The creative team behind the show spoke about how the project came together and how a filmmaker behind a $50,000 film suddenly gets handed her own HBO series.
“I made this film, ‘Tiny Furniture,’ which was about this sort of moment immediately after college which I had experienced as extremely confusing,” Dunham said. “There was stuff I wanted to continue to explore and when I had this meeting with HBO. I was like, ‘Here’s a show I'd like to watch.’ I didn't give a real serious pitch, I just gave them a sense of a world and a kind of girl that I felt like hadn't been represented before. Then Judd got involved and we sort of started to build [the show]. These characters were sort of different archetypes in a way, but also these really specific girls figuring out their way through the city.” Dunham was paired with producer Jenni Konner, who had worked with Apatow on their earlier series “Undeclared” and had been a huge fan of her film. “For me, a friend gave me a copy of ‘Tiny Furniture’ and I became completely obsessed with it and carried it with me everywhere,” Konner said. “So then when [HBO] made a deal to do the show with Lena they called me because I had literally just been talking about ‘Tiny Furniture’ to anyone who would listen and everyone know I was an obsessive fan.”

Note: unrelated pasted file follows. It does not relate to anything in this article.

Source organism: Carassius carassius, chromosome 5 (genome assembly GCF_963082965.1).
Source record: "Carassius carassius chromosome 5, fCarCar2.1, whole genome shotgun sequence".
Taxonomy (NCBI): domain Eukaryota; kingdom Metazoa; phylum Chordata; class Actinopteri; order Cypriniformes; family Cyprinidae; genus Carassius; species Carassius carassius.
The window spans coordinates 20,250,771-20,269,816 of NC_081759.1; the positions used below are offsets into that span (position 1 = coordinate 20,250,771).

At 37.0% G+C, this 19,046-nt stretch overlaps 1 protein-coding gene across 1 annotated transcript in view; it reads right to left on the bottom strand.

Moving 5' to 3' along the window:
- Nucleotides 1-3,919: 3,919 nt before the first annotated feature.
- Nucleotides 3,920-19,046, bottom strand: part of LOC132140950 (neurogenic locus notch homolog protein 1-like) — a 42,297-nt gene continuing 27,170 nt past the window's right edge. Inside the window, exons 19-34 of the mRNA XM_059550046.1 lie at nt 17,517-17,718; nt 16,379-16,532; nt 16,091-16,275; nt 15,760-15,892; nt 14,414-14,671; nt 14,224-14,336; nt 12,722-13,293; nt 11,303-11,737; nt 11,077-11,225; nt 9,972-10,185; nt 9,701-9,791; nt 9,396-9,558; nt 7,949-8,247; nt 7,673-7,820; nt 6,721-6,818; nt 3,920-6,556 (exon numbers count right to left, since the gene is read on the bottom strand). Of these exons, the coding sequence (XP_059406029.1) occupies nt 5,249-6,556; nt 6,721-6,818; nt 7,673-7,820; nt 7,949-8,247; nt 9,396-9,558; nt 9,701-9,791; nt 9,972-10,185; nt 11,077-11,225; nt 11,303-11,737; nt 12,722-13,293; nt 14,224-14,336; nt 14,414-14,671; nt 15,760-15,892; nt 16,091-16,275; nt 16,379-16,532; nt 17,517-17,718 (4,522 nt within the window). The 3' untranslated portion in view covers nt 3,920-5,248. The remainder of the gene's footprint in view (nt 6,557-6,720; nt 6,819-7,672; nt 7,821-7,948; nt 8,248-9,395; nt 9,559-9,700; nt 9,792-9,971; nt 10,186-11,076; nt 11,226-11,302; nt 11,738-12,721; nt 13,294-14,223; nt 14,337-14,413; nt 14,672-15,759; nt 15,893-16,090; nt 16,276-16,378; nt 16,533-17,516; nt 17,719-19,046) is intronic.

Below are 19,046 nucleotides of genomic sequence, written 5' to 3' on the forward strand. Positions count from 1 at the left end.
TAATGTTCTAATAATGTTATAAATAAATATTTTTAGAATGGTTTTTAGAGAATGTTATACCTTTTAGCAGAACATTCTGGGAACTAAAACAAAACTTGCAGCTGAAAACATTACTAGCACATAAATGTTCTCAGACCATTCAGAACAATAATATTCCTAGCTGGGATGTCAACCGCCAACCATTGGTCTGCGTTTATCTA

As far as how Apatow became involved he said he too had been passed a copy of the film and fell in love with it before he knew anything about it. “Well I saw ['Tiny Furniture'] and I didn't know Lena wrote it, directed it, starred in it, I didn’t even know her name,” Apatow said. “In the end I was looking at the credits and her name kept coming up and I realized, ‘Oh my god, that's her family [co-starring in the film]?’ I like personal movies where people have their families star in them. I felt very much a kindred spirit with what she was trying to do. It did remind me of aspects of stories that I like: underdog stories, coming of age stories, which is why I liked working with Paul Feig on ‘Freaks & Geeks.’ It felt like that moment [of excitement]. I remember when Paul gave me ‘Freaks & Geeks.’ I read it and I just couldn't believe how good it was and it just captured a world which I wanted to talk about and I felt the same way about this [project].”